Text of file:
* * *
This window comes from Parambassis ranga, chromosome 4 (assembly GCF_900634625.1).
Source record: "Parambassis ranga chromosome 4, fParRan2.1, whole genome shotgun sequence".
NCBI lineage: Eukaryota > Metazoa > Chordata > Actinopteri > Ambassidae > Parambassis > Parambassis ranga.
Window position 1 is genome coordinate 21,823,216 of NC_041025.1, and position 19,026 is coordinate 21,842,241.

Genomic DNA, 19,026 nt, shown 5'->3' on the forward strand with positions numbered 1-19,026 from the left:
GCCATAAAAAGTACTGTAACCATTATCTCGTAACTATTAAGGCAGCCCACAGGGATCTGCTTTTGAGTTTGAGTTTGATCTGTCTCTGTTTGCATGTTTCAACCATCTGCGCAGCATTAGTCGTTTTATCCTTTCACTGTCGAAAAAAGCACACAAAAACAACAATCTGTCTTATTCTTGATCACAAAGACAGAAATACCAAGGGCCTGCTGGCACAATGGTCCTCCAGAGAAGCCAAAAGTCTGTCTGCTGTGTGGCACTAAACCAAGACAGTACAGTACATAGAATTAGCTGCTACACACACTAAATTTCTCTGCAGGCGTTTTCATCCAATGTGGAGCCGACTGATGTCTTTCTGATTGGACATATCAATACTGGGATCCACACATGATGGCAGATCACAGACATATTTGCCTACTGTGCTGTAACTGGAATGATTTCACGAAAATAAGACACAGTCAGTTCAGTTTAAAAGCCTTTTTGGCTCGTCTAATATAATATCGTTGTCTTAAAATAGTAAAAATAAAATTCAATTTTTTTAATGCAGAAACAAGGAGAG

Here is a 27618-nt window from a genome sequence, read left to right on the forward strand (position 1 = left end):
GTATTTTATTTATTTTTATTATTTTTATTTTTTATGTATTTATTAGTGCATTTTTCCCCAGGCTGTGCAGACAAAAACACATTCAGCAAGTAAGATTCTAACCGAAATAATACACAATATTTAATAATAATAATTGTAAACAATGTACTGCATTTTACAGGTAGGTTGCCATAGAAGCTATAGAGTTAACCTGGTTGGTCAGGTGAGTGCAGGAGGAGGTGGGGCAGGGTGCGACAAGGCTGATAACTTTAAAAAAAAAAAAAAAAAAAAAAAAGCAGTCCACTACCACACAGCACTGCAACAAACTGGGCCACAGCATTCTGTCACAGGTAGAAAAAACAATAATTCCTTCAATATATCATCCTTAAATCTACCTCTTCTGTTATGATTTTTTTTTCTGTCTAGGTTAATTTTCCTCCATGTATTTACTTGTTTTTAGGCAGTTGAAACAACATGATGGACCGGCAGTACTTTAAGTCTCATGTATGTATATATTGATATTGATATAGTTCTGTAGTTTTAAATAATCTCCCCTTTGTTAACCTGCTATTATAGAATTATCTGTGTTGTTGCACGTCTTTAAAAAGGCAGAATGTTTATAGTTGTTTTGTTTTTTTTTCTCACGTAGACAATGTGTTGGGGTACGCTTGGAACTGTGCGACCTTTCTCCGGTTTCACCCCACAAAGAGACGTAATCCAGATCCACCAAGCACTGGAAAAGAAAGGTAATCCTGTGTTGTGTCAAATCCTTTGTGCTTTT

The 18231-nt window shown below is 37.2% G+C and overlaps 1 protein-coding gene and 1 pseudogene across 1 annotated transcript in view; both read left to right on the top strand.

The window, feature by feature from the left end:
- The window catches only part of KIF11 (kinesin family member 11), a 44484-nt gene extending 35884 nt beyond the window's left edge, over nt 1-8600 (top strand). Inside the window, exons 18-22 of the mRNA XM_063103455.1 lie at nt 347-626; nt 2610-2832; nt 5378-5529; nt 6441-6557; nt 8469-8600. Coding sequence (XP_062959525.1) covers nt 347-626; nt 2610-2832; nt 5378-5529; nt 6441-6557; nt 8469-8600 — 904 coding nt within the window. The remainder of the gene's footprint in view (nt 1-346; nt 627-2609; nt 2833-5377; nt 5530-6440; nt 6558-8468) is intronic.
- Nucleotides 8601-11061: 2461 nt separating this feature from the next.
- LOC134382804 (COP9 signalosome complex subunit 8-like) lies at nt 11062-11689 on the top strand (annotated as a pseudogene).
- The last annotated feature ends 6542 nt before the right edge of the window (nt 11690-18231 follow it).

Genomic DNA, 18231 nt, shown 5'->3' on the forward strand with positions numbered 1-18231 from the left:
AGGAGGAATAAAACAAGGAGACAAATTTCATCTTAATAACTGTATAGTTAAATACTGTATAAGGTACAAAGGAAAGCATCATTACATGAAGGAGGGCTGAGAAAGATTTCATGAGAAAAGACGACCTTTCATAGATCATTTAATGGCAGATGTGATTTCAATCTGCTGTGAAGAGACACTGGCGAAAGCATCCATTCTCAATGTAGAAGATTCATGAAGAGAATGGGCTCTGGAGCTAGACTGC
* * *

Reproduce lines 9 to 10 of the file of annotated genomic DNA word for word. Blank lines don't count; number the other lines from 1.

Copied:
The 18231-nt window shown below is 37.2% G+C and overlaps 1 protein-coding gene and 1 pseudogene across 1 annotated transcript in view; both read left to right on the top strand.

The window, feature by feature from the left end: